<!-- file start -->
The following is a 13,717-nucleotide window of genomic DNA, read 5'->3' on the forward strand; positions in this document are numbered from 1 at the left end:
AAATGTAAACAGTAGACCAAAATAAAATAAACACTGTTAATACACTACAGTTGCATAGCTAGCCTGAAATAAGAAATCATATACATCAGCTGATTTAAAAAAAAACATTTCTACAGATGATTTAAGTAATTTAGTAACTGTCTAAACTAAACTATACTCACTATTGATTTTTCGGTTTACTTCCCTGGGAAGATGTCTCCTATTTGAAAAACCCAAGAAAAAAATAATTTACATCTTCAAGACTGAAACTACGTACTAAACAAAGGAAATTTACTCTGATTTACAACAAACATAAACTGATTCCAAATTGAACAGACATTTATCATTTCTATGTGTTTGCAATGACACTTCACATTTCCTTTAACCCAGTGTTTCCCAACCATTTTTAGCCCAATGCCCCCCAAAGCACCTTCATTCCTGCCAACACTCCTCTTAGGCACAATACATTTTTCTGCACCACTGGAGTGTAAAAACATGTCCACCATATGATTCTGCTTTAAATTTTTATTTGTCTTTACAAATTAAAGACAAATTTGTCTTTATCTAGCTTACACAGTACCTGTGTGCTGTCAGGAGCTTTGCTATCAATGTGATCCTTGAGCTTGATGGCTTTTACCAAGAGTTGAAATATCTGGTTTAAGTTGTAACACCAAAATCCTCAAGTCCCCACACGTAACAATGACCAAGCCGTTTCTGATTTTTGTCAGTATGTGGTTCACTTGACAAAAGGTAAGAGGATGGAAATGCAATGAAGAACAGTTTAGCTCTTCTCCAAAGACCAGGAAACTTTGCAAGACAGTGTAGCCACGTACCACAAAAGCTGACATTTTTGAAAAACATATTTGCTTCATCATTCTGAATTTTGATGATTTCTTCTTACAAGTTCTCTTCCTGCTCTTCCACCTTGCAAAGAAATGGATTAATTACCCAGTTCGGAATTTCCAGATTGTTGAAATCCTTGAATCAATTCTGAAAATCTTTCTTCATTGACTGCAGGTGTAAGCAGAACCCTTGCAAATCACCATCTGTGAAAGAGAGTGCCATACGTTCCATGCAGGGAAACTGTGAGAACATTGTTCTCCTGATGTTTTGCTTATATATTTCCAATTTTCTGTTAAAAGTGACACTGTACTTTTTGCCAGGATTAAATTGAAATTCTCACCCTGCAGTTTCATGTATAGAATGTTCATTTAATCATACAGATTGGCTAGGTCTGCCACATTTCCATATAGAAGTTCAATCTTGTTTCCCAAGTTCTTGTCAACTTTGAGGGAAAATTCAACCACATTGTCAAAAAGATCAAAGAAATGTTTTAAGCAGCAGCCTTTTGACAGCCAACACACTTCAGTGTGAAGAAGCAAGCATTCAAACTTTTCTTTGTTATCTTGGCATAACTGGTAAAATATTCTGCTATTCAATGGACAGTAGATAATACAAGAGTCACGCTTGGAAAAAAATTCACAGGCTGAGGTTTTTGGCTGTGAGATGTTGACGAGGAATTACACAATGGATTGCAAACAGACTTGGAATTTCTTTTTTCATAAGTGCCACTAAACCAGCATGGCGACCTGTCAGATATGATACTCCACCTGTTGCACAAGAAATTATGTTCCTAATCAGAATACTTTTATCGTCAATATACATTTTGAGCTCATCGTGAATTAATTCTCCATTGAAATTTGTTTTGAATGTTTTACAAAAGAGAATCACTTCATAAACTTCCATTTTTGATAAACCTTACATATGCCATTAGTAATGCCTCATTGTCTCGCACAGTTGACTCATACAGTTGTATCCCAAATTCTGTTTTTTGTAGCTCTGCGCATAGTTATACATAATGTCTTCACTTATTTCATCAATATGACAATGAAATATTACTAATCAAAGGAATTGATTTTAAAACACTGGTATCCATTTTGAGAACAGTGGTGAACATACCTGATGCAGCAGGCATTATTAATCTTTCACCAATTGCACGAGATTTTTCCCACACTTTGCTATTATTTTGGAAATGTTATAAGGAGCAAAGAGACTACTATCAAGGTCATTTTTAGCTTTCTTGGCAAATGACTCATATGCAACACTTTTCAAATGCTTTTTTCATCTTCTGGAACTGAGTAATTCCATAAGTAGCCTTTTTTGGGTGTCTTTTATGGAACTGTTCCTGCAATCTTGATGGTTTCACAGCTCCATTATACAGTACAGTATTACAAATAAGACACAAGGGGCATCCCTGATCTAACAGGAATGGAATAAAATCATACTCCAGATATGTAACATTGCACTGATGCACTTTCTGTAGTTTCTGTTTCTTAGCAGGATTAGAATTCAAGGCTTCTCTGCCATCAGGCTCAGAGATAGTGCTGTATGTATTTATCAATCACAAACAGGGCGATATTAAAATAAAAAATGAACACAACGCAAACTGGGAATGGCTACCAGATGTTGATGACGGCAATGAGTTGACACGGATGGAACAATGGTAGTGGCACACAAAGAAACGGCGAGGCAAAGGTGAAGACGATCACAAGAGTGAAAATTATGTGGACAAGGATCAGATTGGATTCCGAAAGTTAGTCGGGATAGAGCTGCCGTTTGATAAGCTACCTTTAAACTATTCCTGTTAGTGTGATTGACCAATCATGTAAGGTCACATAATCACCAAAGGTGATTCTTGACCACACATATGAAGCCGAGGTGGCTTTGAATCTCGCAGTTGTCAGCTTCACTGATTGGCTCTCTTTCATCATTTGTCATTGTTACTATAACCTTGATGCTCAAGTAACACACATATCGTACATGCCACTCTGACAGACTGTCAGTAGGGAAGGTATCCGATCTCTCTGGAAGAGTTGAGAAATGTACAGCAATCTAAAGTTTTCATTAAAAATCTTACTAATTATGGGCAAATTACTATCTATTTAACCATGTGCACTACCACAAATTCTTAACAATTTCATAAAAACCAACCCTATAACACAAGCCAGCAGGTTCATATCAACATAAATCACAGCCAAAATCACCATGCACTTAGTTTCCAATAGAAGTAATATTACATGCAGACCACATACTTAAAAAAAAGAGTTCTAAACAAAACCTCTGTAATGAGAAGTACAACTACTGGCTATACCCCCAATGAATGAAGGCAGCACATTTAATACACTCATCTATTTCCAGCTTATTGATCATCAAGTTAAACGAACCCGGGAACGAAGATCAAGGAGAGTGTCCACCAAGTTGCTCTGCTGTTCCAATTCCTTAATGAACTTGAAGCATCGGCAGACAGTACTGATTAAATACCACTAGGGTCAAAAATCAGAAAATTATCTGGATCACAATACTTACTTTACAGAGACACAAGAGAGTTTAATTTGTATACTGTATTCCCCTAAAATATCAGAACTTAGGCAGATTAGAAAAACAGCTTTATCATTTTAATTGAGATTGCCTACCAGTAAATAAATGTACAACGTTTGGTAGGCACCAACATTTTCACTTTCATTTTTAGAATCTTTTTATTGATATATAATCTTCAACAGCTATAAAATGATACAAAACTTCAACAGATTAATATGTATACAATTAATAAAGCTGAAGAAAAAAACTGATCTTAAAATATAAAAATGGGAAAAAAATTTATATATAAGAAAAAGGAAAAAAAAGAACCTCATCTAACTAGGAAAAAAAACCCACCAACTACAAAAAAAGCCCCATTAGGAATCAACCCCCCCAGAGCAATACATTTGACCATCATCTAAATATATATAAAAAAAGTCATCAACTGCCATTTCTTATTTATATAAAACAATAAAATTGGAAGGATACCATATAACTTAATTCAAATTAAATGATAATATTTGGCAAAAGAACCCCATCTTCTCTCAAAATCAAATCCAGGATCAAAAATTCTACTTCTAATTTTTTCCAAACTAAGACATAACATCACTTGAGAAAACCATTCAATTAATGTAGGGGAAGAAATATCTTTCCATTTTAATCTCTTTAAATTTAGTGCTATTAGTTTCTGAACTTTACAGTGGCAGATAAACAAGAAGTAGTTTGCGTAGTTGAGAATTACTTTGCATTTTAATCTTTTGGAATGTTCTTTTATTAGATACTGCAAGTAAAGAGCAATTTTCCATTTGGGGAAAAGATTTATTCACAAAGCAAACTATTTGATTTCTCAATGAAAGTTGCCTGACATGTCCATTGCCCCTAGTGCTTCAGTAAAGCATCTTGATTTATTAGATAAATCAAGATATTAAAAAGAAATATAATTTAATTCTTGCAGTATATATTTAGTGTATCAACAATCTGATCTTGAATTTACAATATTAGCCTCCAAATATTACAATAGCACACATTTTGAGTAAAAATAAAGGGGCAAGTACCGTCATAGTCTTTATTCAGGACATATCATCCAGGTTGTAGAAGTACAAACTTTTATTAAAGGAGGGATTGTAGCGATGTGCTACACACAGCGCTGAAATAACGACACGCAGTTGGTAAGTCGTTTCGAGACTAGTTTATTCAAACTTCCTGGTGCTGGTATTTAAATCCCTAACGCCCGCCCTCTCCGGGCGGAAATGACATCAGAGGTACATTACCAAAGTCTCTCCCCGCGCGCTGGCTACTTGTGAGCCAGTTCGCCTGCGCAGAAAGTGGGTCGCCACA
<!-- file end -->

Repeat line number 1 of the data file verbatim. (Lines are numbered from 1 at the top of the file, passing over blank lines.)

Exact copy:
The following is a 13,717-nucleotide window of genomic DNA, read 5'->3' on the forward strand; positions in this document are numbered from 1 at the left end: